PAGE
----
We have the opportunity — at least within the United States — to reach a level of herd immunity that will render the coronavirus unable to keep transmitting itself and mutating. There is a way to end this thing, but it requires your participation.
I understand that you may have legitimate concerns about the long-term effects of vaccination. Those of us who have lived more years than we likely have left to live may find it easier to take a perceived risk than those who are younger.
A friend of mine who is vaccinated but has family members who are not vaccinated explained the reasoning of his family members, who are well-educated young adults with children.
“A key thing for them is that we just don’t know what the long-term effects of the vaccine will be for themselves and especially for their kids,” my friend said. “They would rather deal with the risk of COVID now versus the risk of some sort of adverse effect five, 10 or 20 years down the road due to the vaccine. They just don’t think there is enough long-term evidence. They would point to the fact that other vaccines were developed and perfected over the course of many years and don’t trust a vaccine developed in about a year’s time.”
“This is a legitimate concern. It is a concern that should be balanced by the facts, however.”
Again, this is a legitimate concern. It is a concern that should be balanced by the facts, however. While the mRNA vaccines do appear to be “new” or to have been created in less than a year, the reality is that the science behind them was years in the making. What we’ve seen in the past year is the final application of research and testing done years before.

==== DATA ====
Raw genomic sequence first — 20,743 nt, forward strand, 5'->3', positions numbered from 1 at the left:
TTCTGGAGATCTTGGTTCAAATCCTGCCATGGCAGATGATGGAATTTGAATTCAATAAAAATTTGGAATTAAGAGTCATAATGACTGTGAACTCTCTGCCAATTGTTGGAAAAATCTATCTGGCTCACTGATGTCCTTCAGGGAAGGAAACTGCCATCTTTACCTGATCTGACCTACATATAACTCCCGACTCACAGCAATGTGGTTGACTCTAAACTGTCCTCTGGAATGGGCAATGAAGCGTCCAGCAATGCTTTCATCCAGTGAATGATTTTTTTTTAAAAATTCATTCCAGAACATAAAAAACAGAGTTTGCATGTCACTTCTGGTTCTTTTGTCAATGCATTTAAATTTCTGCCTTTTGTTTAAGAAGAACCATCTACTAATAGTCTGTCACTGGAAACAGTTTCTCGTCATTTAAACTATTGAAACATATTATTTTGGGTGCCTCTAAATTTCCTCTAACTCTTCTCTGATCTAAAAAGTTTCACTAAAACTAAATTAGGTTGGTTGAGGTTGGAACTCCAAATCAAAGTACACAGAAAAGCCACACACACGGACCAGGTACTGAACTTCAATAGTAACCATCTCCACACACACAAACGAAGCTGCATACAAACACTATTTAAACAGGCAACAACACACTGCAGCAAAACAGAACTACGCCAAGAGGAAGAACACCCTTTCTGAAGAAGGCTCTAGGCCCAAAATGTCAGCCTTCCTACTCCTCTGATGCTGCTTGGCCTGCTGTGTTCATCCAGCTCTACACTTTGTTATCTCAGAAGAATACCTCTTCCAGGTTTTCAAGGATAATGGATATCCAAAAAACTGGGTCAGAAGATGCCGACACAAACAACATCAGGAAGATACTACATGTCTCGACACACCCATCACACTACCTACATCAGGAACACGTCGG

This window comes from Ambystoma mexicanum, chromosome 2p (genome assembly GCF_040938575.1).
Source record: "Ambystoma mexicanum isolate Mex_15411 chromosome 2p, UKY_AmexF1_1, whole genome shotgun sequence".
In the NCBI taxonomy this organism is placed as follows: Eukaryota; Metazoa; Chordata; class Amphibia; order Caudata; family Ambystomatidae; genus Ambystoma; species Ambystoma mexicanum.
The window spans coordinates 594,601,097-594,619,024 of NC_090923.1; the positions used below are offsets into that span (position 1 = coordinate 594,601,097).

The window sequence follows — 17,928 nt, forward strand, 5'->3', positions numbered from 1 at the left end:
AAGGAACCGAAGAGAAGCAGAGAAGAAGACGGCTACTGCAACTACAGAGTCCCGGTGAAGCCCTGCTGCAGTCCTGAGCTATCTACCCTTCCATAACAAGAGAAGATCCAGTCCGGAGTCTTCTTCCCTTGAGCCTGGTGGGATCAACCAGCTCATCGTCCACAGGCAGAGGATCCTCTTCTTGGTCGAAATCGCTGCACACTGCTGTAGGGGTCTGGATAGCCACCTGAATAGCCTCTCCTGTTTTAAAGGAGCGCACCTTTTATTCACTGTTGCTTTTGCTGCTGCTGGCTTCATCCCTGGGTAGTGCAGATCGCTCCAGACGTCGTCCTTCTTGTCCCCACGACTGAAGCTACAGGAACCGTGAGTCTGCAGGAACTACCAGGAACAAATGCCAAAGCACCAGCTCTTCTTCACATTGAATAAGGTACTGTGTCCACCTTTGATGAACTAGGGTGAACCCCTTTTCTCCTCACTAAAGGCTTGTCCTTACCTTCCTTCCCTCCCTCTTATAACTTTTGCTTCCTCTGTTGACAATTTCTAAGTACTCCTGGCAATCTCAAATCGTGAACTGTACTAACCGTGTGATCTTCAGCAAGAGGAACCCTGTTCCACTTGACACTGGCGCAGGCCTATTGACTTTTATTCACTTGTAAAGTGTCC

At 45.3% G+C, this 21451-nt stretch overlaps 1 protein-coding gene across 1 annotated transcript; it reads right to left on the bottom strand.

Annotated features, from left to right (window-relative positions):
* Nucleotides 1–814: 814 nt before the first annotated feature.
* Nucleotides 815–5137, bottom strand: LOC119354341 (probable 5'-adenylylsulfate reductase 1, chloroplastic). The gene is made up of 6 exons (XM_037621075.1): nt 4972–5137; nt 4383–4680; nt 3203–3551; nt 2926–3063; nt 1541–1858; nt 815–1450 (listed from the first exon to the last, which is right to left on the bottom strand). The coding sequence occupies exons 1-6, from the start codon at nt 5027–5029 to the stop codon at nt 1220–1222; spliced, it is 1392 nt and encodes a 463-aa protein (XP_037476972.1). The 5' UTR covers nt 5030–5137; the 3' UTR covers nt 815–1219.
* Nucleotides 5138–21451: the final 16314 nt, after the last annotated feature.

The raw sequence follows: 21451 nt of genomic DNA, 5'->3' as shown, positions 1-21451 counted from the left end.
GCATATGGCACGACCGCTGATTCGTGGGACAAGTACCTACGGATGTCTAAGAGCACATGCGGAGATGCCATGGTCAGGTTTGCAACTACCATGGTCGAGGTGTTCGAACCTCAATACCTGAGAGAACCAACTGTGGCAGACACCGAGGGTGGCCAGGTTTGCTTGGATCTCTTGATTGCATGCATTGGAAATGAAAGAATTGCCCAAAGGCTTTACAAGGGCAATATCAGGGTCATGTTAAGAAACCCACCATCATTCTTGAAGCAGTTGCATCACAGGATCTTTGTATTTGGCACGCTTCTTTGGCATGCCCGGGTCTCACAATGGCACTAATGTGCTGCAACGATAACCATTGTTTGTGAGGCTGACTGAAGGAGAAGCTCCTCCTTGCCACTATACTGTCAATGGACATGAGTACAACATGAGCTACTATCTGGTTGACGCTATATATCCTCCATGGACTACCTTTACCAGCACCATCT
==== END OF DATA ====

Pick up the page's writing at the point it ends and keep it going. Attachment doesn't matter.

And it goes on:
Just because these vaccines are “new” to our understanding doesn’t mean they’re new to medicine or science or that they’re not trustworthy.
Think of it this way: Suppose tomorrow you are diagnosed with a severe and aggressive form of cancer, one that previously had little hope of cure. And yet your doctor says to you, “There’s a new treatment for this cancer that has proved to be 95% effective in curing it.” Would you turn down that cancer treatment just because it’s new? I doubt it.
The primary COVID vaccines available in America right now are 95% effective in preventing us from getting severe cases that lead to long-term illness and death. In medical terms, that is an incredibly high success rate, as close to a sure thing as you’ll find.
Yes, there are some cases where people have had reactions or even died after receiving one of the vaccines. But those cases are rare and are far less common than the deadly effects of other things you willingly do every day — riding in a car, eating food, drinking water. And your chances of getting COVID without having a vaccine are immensely greater than the risk of being harmed by the vaccine.